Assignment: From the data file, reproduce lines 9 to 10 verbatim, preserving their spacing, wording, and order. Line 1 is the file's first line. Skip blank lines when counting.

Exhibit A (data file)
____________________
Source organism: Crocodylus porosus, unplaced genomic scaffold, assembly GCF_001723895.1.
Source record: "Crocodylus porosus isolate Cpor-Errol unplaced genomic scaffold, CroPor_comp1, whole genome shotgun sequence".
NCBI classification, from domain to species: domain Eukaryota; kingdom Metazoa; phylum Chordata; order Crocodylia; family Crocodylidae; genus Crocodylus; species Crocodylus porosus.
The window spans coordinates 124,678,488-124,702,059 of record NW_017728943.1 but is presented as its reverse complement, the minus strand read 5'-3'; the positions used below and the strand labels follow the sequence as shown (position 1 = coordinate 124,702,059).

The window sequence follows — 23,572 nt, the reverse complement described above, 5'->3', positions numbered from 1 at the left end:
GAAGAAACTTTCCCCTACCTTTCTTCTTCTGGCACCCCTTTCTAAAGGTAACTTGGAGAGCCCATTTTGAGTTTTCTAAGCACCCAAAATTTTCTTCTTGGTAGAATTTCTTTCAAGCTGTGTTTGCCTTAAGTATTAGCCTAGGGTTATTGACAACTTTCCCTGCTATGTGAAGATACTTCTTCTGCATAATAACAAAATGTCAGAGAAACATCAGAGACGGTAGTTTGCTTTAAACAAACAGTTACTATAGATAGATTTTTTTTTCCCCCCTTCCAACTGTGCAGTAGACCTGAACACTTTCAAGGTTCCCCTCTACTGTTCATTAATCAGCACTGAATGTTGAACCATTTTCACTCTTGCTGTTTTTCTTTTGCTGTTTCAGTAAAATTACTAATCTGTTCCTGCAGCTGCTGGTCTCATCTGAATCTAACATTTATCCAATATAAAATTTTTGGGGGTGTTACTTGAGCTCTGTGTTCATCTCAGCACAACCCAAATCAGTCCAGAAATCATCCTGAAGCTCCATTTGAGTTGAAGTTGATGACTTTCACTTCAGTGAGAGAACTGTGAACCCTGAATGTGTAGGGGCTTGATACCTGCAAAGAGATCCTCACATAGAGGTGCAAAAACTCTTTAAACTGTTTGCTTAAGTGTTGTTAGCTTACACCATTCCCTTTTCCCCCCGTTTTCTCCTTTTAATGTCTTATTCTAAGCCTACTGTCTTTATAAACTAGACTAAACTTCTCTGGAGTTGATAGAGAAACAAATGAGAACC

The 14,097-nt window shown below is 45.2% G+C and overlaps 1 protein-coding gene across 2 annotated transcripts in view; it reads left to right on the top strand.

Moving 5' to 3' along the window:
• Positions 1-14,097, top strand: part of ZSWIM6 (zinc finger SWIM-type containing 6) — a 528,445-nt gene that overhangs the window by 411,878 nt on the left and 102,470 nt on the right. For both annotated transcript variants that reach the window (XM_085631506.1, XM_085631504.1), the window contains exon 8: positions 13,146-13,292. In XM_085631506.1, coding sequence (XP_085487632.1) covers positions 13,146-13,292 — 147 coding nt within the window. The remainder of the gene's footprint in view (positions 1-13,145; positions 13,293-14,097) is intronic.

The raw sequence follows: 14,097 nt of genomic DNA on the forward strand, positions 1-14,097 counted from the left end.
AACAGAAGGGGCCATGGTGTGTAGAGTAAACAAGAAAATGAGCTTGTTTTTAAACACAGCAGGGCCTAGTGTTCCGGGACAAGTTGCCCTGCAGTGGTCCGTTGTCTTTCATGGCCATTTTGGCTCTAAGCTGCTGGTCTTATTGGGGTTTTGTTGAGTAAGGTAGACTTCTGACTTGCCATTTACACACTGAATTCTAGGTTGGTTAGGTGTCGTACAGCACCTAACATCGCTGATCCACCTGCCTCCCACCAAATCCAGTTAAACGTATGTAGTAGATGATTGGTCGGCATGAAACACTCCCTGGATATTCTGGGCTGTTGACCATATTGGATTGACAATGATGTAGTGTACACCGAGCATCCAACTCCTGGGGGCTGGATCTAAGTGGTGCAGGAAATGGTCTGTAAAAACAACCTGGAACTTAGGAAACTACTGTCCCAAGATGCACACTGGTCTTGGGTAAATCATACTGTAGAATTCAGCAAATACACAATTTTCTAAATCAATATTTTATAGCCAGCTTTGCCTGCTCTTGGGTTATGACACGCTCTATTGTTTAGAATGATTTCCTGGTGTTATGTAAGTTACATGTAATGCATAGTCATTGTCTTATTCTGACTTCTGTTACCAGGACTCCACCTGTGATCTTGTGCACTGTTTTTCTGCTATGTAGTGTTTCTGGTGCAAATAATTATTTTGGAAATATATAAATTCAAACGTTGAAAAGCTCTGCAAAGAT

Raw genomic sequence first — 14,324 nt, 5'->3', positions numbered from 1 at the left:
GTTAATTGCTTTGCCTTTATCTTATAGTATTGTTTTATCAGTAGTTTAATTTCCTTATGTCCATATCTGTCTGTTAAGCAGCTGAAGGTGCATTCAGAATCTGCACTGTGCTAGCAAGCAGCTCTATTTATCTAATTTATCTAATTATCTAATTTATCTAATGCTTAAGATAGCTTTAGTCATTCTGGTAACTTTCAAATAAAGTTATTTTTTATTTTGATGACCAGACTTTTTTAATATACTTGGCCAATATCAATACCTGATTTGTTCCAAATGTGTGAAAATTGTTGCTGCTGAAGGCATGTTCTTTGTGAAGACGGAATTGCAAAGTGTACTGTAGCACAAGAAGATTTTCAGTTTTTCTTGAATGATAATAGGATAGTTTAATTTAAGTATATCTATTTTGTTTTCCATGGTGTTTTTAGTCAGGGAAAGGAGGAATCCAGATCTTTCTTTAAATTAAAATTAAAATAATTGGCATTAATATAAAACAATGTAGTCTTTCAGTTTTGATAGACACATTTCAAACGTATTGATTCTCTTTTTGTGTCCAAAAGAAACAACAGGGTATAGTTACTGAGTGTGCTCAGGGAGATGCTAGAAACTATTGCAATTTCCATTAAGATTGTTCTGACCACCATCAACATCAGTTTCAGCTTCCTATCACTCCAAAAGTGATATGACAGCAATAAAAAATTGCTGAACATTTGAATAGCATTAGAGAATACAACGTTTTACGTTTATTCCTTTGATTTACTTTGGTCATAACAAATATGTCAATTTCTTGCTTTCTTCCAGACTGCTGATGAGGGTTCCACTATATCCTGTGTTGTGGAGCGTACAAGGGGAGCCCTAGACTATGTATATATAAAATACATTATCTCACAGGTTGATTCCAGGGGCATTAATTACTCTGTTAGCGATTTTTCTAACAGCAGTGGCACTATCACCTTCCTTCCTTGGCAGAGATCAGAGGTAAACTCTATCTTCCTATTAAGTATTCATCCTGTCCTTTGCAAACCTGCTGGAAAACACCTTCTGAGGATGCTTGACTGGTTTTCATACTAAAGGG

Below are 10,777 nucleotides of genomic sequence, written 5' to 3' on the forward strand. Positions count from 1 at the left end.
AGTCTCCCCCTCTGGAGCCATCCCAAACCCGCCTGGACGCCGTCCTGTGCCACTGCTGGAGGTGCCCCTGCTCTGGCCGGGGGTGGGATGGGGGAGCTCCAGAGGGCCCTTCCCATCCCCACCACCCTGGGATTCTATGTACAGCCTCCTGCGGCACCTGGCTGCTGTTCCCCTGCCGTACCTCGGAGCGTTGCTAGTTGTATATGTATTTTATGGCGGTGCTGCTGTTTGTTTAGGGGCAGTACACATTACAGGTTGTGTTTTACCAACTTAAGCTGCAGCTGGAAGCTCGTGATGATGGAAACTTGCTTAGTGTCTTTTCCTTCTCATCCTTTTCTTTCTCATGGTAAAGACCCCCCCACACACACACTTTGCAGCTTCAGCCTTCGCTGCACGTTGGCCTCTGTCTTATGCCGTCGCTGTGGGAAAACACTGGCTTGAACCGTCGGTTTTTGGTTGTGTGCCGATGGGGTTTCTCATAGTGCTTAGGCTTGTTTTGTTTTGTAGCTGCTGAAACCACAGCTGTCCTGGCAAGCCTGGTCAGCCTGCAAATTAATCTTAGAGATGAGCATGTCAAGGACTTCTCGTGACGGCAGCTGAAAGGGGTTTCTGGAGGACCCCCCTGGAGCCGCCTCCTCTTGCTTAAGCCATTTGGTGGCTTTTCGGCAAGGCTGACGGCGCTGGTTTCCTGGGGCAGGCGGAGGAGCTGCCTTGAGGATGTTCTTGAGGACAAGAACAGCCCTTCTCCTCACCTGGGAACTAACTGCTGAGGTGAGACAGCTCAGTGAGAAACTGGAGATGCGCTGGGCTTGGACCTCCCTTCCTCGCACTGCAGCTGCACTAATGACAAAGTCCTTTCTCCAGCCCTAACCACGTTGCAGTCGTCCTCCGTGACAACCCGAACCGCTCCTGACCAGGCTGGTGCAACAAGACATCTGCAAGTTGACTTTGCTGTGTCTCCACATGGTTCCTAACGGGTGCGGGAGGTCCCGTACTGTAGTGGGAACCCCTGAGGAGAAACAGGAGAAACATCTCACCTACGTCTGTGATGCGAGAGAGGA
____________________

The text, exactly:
• Positions 1-14,097, top strand: part of ZSWIM6 (zinc finger SWIM-type containing 6) — a 528,445-nt gene that overhangs the window by 411,878 nt on the left and 102,470 nt on the right. For both annotated transcript variants that reach the window (XM_085631506.1, XM_085631504.1), the window contains exon 8: positions 13,146-13,292. In XM_085631506.1, coding sequence (XP_085487632.1) covers positions 13,146-13,292 — 147 coding nt within the window. The remainder of the gene's footprint in view (positions 1-13,145; positions 13,293-14,097) is intronic.

The raw sequence follows: 14,097 nt of genomic DNA on the forward strand, positions 1-14,097 counted from the left end.